Keeping track of how much you eat by writing it down each day, rather than what you eat, is key for weight loss, a new U.S. study suggests.
The No. 1 piece of advice would be to keep a food journal to document every morsel that passes your lips and thereby help monitor daily calorie intake, concluded researchers at the Fred Hutchinson Cancer Research Center in Seattle, Wash.
“It is difficult to make changes to your diet when you are not paying close attention to what you are eating.” said lead investigator Anne McTiernan.
Participants in the study were given a printed booklet to record their food and beverage consumption, but a food journal doesn't have to be fancy.
"Any notebook or pad of paper that is easily carried or an online program that can be accessed any time through a smart phone or tablet should work fine," McTiernan said.
Other specific behaviours that support weight loss include not skipping meals and avoiding eating in restaurants – especially at lunch.
The findings were published online Friday in the Journal of the Academy of Nutrition and Dietetics
The study focus was on how self-monitoring and other diet-related behaviors, as well as meal patterns, effect weight change in overweight and obese postmenopausal women.
"When it comes to weight loss, evidence from randomized, controlled trials comparing different diets finds that restricting total calories is more important than diet composition such as low-fat versus low-carbohydrate,” McTiernan said.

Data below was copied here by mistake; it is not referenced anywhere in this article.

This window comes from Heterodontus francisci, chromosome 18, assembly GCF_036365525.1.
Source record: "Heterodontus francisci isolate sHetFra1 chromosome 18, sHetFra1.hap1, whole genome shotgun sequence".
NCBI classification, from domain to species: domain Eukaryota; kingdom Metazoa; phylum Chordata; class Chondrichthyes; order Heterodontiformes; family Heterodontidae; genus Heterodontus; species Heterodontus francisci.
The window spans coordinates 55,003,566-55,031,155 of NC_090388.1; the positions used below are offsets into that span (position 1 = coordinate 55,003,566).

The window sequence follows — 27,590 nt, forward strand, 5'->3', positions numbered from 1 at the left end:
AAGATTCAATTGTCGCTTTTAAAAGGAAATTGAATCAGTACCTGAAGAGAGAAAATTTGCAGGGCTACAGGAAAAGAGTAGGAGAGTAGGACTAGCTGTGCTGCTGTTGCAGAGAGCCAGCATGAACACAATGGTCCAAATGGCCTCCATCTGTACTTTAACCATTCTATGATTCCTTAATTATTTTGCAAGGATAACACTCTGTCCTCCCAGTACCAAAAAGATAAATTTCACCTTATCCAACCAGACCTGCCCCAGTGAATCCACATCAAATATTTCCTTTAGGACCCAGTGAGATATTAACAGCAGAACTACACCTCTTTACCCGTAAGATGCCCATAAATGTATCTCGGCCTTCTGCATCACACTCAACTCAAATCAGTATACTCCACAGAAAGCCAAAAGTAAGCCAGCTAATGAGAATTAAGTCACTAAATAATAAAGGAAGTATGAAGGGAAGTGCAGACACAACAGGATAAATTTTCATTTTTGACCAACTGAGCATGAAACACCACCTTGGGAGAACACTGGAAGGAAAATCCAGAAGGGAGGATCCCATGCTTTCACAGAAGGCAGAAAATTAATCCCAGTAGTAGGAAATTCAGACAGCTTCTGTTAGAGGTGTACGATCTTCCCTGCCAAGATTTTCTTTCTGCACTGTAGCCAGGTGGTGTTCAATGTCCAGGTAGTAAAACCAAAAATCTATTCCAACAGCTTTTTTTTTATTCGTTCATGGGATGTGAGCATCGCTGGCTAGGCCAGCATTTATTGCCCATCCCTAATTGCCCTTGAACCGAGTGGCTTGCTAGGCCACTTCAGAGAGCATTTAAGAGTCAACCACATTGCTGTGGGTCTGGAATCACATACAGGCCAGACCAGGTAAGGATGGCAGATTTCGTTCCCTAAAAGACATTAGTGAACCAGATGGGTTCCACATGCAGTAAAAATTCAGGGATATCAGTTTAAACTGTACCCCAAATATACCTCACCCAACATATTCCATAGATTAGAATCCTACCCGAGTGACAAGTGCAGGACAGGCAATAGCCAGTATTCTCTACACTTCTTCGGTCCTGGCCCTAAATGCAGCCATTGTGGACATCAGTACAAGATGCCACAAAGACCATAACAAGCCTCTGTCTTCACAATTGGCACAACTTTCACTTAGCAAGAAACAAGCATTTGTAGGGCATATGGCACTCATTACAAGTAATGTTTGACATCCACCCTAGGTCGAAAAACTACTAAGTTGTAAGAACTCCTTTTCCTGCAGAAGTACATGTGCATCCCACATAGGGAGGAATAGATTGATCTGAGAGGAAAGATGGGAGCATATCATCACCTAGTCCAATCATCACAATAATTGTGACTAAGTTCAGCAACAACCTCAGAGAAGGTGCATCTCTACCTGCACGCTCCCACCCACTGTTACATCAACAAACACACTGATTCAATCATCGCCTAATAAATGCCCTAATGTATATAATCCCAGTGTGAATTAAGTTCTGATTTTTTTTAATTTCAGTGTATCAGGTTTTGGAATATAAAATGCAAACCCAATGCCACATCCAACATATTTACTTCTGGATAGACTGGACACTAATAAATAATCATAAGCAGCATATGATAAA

The study involved 123 overweight-to-obese, sedentary, Seattle-area women, aged 50 to 75, who were randomly assigned to two groups: one group tried to lose weight based on diet alone, while the second group relied on exercise plus diet.
In the year-long study, participants filled out a series of questionnaires to assess dietary intake, weight-control strategies, self-monitoring behaviors and meal patterns. They also filled out a 120-item food-frequency questionnaire to assess dietary change from the beginning to the end of the study.
At the end of the study, participants in both groups lost an average of 10 per cent of their starting weight, which was the goal of the intervention.
Among the study’s findings:
- Women who kept food journals lost about six pounds more than those who did not.
- Women who skipped meals lost almost eight fewer pounds than women who did not
- Women who ate out for lunch at least weekly lost on average five fewer pounds than those who ate out less frequently (eating out often at all meal times was associated with less weight loss, but the strongest association was observed with lunch).
Eating at regular intervals and avoid skipping meals, is another effective weight loss strategy, the study found.
"The mechanism is not completely clear, but we think that skipping meals or fasting might cause you to respond more favorably to high-calorie foods and therefore take in more calories overall," McTiernan said.
"We also think skipping meals might cluster together with other behaviors. For instance, the lack of time and effort spent on planning and preparing meals may lead a person to skip meals and/or eat out more."
Meanwhile, eating out frequently in restaurants may make it difficult to make healthy dietary choices because it usually means less control over ingredients and cooking methods as well as larger portion sizes, the study concluded.